Archery Annoyances #2 – Broadheads
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Archery Annoyances #2 – Broadheads

August 11, 2019

(music playing) Ask someone to draw an arrow, and it probably looks like this. The target arrow probably looks like this. Depending on what kind of archery you do, you’re probably using target points or field points. Target points ar typically blunt, bullet shaped and are tended to minimise damage to the target. Field points tend to be pointier and more durable for using in the field. If you hunt, then you would be using broadheads. This is a simple broadhead point. The key difference is that the point features a bladed edge. The broadhead will slice through flesh and sever blood vessels. Which then cause the animal to bleed out In contrast – target points will deliver a clean puncture wound. Now what’s annoying about broadheads? Well the point isn’t the point. Rather it’s where people use them. A lot of places ban broadheads. Firstly, it’s potentially dangerous. Now getting hit by any arrow is going to be dangerous, and there should be safety protocols to prevent that. However, clubs have to deal with very fine print when it comes to insurance. And the stipulation may be that broadheads aren’t allowed. More revelant, however, is the effect on the target itself. Target points will leave very small narrow holes Whereas a broadhead will absolutely shred a target. Most clubs will use plastic or foam, or straw. And if someone shoots a broadhead into these targets the lifespan of the target itself will rapidly deteriorate. If you shoot at an indoor range the effect may be on the back stop behind the target. And look, repairing these things aren’t cheap, that’s why a lot of clubs will have blatant ban on broadheads. But you always get people who do it anyway and that is my gripe. Depending on the club, the club grounds may be open to the public when not in use. As is the case for many clubs around Melbourne, which are started on accountal reserves. Often these clubs run only during weekends leaving the field unsupervised and often members of the public shoot without permission. Aside from being a general hazard due to lack of training and being unsupervised often these guys are bow hunting enthusiasts with broadheads. And they freakin’ destroy our targets. We’ve always known that people have used our targets with broadheads after hours. Last time that happened, the person, who shot these arrows, left their broadheads sticking in the ground. Why would you even do that? The point is that you should never ever leave arrows lying around, and especially not broadheads. This is a public park. Kids play in this park. People walk their dogs past here. You leave a broadhead in the ground and someone is bound to get hurt. And the club is liable for that, even though it might have been an outsider. Pick your own arrows up! And if you miss and it’s in the ground somewhere – go and find it! Even better – don’t use broadheads on our targets. And this happens everywhere We were at a club across town doing a competition and whilst looking for lost arrows we found this in the ground. This doesn’t mean that you should never ever use a broadhead depending on the club and especially for bow hunting clubs there may be designated targets for you to use broadheads on. In any case – always ask! Many clubs will ask you if you are using broadheads. But if they don’t ask, you have to ask if you can! Often people will freak out the moment you pull out a broadhead, and next minute you’re out. Botttom line is – don’t use broadheads on regular targets! Alternatively you can use field points with matched weight tips to your broadheads. So you can practice with your arrows and then replace the points with broadheads when you go hunting. So remember – shoot safely and respect the rules!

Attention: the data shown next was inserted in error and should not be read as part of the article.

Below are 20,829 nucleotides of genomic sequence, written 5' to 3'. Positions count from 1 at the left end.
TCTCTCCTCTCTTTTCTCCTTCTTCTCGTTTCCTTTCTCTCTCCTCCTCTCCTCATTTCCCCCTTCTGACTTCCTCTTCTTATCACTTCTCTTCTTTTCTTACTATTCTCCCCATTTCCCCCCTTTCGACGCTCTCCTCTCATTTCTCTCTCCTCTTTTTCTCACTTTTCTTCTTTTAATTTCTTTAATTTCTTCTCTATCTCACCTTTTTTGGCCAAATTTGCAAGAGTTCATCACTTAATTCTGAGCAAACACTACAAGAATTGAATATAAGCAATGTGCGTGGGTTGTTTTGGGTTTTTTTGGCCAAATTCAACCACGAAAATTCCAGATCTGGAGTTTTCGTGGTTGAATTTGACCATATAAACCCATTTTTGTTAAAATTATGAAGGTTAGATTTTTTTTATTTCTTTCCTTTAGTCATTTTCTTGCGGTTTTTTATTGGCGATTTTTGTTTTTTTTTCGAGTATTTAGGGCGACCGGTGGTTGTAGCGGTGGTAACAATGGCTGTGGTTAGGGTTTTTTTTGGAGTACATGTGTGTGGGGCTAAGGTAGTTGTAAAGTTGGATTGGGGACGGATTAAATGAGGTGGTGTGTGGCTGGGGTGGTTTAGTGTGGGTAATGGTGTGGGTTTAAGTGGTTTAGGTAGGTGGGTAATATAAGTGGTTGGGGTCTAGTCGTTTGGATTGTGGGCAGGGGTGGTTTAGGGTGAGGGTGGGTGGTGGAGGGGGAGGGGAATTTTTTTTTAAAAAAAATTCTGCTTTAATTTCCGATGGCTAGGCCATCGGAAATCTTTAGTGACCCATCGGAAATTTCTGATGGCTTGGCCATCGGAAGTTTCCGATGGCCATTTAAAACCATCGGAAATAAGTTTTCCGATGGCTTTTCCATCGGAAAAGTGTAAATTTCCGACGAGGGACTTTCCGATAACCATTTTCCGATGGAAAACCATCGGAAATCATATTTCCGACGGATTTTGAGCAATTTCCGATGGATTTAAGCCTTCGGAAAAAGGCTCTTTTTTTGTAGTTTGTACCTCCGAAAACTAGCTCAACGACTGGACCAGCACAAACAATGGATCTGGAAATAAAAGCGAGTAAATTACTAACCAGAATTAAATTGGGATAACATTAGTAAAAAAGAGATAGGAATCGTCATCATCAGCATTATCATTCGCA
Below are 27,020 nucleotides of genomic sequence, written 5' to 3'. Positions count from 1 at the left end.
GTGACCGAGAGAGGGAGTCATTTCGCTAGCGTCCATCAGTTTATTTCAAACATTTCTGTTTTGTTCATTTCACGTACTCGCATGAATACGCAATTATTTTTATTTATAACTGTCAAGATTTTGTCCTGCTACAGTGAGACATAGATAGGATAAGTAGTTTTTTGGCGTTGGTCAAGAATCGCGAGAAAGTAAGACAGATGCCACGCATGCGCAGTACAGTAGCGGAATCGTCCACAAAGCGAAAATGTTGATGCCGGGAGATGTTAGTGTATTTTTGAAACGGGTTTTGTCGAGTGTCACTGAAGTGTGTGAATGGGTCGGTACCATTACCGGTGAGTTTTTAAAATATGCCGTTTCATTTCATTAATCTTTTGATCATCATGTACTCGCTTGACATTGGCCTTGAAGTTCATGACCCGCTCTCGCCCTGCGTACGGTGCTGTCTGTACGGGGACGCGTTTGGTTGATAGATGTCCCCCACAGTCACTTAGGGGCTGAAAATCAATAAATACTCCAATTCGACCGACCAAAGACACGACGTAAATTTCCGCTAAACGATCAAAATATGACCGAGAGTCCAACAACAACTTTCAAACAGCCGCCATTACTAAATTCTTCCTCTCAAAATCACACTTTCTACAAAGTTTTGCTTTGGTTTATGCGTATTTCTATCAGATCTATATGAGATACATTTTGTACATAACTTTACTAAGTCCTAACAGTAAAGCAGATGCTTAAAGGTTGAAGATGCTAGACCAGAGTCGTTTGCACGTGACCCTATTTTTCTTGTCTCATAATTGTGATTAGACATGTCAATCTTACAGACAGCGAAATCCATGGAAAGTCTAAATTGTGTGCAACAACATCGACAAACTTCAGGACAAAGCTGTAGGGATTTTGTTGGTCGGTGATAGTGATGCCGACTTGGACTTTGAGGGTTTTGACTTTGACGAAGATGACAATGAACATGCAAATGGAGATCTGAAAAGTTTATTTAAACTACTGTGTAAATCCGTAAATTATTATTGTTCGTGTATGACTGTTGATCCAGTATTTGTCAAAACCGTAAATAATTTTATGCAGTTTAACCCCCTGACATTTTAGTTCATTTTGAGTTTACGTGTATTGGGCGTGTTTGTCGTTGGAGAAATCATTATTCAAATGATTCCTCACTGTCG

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  1. Great video!, its ashame how common this archery annoyance is, maybe the club should install some locks on the target covers

  2. I have field points on my arrow, because that's what they came with. How do the bullet point ones hold up? Do the field points last longer?

  3. What range do you go to where the guys leave their broadheads?  I will come and clean them up for you.

  4. if you're going to shoot a broadhead? shoot it into YOUR OWN target. preferably in your own yard or range. simple common decency & courtesy. an archer leaving any arrow (especially a broadhead) in the ground is NO different or better than some vermin junkie leaving it's used needles sticking up out of the dirt/sand etc. & the HARSHEST POSSIBLE penalties & sentences should be rained down on such utter arseholes